Miss Mary ... very nice work with that Black-eyed Susan!
I was trying out a 3-D filmstrip version by Scott Kelby, and after two hours of messing about wound up with nothing! I'm stymied, don't know what's amiss! Rats ...
So, I winged it (at least I got part of the thing done) and here is my version of Butterflies and whatnot ...
I love that BE Susan image! The composition is perfect and the lighting is lovely. The exposure and tonal range on the black "eye" is so perfect - There is even a bit of detail in the shadows. The colors are vibrant and beautiful. And finally, the Fotosketcher work is so nicely done for a wonderful, painterly look.. This is another one of those "print it and hang it on the wall" images.
I don't know what you were going for, but that filmstrip is fantastic.I really like how it fills up the frame, so the individual images have a bigger presence than in the filmstrip technique I did. Each of those individual images are so colorful and they all fill up their little frames too. Very cool!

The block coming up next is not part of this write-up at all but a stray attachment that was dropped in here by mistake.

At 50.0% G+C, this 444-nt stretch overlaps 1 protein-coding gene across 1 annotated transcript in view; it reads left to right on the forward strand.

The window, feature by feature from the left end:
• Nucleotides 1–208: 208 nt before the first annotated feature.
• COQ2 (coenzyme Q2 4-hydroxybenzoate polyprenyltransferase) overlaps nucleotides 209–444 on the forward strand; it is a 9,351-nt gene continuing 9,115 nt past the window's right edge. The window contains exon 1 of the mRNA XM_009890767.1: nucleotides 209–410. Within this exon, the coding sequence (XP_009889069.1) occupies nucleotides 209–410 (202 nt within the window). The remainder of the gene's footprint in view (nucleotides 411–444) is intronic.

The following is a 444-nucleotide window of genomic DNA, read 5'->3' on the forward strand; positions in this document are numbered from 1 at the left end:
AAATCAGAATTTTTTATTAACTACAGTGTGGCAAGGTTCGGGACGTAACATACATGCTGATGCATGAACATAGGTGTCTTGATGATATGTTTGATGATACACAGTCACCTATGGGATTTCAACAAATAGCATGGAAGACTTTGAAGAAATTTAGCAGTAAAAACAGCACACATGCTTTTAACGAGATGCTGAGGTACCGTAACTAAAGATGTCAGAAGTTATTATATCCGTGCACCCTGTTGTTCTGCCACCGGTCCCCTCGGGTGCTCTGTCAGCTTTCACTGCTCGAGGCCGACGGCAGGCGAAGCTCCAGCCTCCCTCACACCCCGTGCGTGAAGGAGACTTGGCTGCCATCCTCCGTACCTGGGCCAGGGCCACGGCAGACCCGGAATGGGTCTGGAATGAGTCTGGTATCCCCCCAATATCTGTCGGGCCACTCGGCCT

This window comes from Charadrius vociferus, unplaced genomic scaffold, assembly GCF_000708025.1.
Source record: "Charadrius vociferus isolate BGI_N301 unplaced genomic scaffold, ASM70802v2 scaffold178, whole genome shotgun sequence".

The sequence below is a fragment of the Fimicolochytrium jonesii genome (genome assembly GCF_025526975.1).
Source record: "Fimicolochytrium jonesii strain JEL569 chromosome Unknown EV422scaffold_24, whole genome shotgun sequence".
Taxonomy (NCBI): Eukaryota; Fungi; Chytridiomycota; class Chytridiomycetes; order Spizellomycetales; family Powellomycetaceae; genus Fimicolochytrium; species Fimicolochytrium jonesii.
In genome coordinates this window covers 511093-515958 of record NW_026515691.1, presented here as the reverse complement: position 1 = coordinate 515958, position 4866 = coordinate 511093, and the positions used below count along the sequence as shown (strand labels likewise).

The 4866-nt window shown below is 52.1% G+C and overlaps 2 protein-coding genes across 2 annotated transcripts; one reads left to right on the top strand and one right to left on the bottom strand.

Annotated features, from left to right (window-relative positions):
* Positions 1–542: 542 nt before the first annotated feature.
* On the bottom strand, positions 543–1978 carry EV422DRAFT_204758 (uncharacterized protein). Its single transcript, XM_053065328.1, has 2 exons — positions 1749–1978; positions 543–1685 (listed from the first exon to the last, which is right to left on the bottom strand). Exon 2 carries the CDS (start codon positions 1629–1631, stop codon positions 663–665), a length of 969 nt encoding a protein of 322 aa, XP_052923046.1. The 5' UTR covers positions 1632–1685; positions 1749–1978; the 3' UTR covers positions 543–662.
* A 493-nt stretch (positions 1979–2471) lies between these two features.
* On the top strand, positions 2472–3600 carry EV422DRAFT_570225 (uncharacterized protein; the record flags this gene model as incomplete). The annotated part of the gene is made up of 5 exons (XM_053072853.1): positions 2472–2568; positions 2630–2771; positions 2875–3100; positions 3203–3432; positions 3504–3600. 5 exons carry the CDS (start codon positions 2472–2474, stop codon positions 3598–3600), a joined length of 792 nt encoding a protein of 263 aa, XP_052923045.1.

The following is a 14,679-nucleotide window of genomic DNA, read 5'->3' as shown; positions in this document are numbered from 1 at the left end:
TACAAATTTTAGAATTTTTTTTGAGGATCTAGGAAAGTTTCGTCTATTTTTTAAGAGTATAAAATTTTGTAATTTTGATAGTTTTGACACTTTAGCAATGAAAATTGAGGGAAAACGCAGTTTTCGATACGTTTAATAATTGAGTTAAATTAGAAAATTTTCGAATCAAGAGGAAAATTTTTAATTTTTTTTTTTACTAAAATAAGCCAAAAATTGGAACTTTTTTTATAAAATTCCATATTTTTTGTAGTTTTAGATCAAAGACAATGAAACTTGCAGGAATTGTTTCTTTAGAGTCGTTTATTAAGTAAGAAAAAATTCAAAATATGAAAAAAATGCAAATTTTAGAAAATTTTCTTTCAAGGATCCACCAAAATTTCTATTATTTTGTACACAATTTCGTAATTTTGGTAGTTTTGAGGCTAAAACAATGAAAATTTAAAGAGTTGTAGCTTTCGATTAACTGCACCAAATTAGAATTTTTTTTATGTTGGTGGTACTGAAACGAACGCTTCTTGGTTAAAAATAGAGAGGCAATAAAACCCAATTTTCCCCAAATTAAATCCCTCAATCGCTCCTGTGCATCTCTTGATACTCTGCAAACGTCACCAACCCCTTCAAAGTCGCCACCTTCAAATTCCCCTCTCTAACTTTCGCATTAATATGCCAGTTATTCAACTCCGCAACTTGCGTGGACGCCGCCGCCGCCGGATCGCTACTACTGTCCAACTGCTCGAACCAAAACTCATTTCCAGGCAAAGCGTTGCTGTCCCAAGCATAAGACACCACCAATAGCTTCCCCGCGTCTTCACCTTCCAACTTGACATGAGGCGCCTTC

I'm taking "The Art of Seeing" through the on-line Picture Perfect School of Photography (PPSOP) from Bryan Peterson and Chris Hurtt. Bryan founded PPSOP and seems to have a ton of energy around it. I am looking forward to getting some inspiration. I have taken one other course from PPSOP - the Night Photography one by Kevin Adams.
This is week one of four weeks of class. Our assignment seemed pretty easy compared to the ones Jubilada has posted, but still hard for me since I just don't see all of these artistic photo ops.
The assignment is to:
"SHOOT AND UPLOAD THREE IMAGES WHOSE SUBJECT MATTER IS WIDE OPEN; NATURE, CITY, INDUSTRY, AND ALL THREE IMAGES MUST BE FILLED EDGE TO EDGE TOP TO BOTTOM WITH EITHER LINE, TEXTURE, COLOR OR PATTERN. YOU MAKE THE CALL – CHOOSE YOUR WIDE ANGLE, TELEPHOTO OR MACRO LENS!"